• All measures that proposed changes to the medical board are dormant. One of those, SB303, would have removed the requirement that appointees be taken from a list provided by the Oklahoma State Medical Association and instead stated that the governor, speaker of the House and pro tempore of the Senate may, rather than shall, select from physician and physician assistant organizations. It also stated that appointees may be removed without cause. Other bills that are also dormant, would have allowed more people, such as medical school faculty, to serve on the boards.
  • Safety – Two measures, HB2154 and HB2172, are designed to improve safety for medical professionals and staff. HB2154 extends protections of assault and battery against health care professionals to all health care facility personnel. HB2172 adds medical care provider to the list of persons it is a crime to threaten, intimidate or harass by use of an electronic communication device by knowingly publishing, posting or making available personally identifiable information.
Other measures of note:
  • SB931 – the measure that would have expanded duties of pharmacists was not heard in the House Public Health Committee after heavy opposition.
  • HB1709 – which would have increased the number of SoonerCare patients an APRN can see to 2,500 was not heard in Senate committee.
  • The legislature passed SJR22 for administrative rules which disapproved Oklahoma Medical Board rules regarding prescribing for physician assistants. Thus, the practice will remain with current medical board rules which do not allow prescriptive authority off site.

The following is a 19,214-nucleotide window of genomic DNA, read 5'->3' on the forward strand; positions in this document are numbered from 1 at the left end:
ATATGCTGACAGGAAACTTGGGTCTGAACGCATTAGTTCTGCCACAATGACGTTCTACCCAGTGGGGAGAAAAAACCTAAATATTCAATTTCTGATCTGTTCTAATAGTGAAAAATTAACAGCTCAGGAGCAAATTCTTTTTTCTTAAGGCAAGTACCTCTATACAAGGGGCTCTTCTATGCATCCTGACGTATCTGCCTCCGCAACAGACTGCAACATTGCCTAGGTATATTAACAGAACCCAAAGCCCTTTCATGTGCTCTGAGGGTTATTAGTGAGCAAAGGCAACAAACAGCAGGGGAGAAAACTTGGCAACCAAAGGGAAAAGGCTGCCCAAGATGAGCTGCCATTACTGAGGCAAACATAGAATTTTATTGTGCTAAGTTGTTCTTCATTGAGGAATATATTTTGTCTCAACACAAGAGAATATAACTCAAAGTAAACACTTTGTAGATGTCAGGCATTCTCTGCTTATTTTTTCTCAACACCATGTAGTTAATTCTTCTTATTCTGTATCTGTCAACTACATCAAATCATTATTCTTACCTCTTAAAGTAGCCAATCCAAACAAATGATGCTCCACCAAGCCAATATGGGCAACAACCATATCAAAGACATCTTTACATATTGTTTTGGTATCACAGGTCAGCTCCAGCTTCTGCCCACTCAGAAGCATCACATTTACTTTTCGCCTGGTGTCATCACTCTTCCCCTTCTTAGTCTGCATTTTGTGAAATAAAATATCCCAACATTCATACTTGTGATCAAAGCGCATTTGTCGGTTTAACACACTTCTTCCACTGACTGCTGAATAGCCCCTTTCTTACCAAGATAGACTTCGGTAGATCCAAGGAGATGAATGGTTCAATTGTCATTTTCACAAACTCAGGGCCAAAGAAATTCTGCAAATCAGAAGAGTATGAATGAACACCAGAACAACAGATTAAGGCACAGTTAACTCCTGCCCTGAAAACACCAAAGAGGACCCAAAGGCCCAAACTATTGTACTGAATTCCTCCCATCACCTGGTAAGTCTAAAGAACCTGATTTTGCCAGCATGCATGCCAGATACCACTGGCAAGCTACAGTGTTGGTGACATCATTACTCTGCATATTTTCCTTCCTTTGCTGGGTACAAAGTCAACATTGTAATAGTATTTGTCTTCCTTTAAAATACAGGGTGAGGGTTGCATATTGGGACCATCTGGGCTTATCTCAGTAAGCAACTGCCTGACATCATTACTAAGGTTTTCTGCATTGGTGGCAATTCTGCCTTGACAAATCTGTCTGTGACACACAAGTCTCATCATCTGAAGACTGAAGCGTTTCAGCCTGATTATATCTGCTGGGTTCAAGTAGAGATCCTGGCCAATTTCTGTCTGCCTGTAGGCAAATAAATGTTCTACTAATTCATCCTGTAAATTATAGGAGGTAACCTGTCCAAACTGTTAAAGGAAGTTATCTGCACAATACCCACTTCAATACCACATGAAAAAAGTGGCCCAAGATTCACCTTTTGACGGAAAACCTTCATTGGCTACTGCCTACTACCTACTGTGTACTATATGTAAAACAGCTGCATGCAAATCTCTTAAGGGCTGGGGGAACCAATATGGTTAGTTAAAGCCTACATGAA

• All bills dealing with Immunizations are dormant as are other bills that seemed to have support from anti-vaccination groups though they weren’t related to immunizations. Those included SB165, which would have prohibited cities from fluoridating water, and HB2181, which dealt with head lice regulations at schools.
  • HB2853 – which would have required PBMs and insurance companies to pass on to patients any negotiated savings on medicines, made it through the House but is dormant in the Senate.
  • HB1890 – which would have allowed patients to file suit to determine if a provider was out of compliance with transparency statutes and prohibit providers from taking collective action while a lawsuit is pending, is dormant.
  • HB1956 – The measure would instruct the Oklahoma Tax Commission to garnish wages rather than notifying a delinquent taxpayer that their state license will not be renewed until the taxpayer comes into compliance.
  • SB1094 – Updates the current medical power of attorney statute allowing parties to sign in front of a notary or two witnesses.
  • HB1657 – This measure requires the Oklahoma Health Care Authority to streamline the process for Medicaid provider enrollment and credentialing for any fee-for-service and managed care systems.
  • HB2747 would have created the Office of Alzheimer's Disease and Related Dementia Resource Coordination within the State Department of Health and required the State Department of Health to publish an Alzheimer’s Disease and Related Dementia State Plan and update it every four years. The governor vetoed this measure stating that the federal government, through the National Institutes of Health, is addressing this.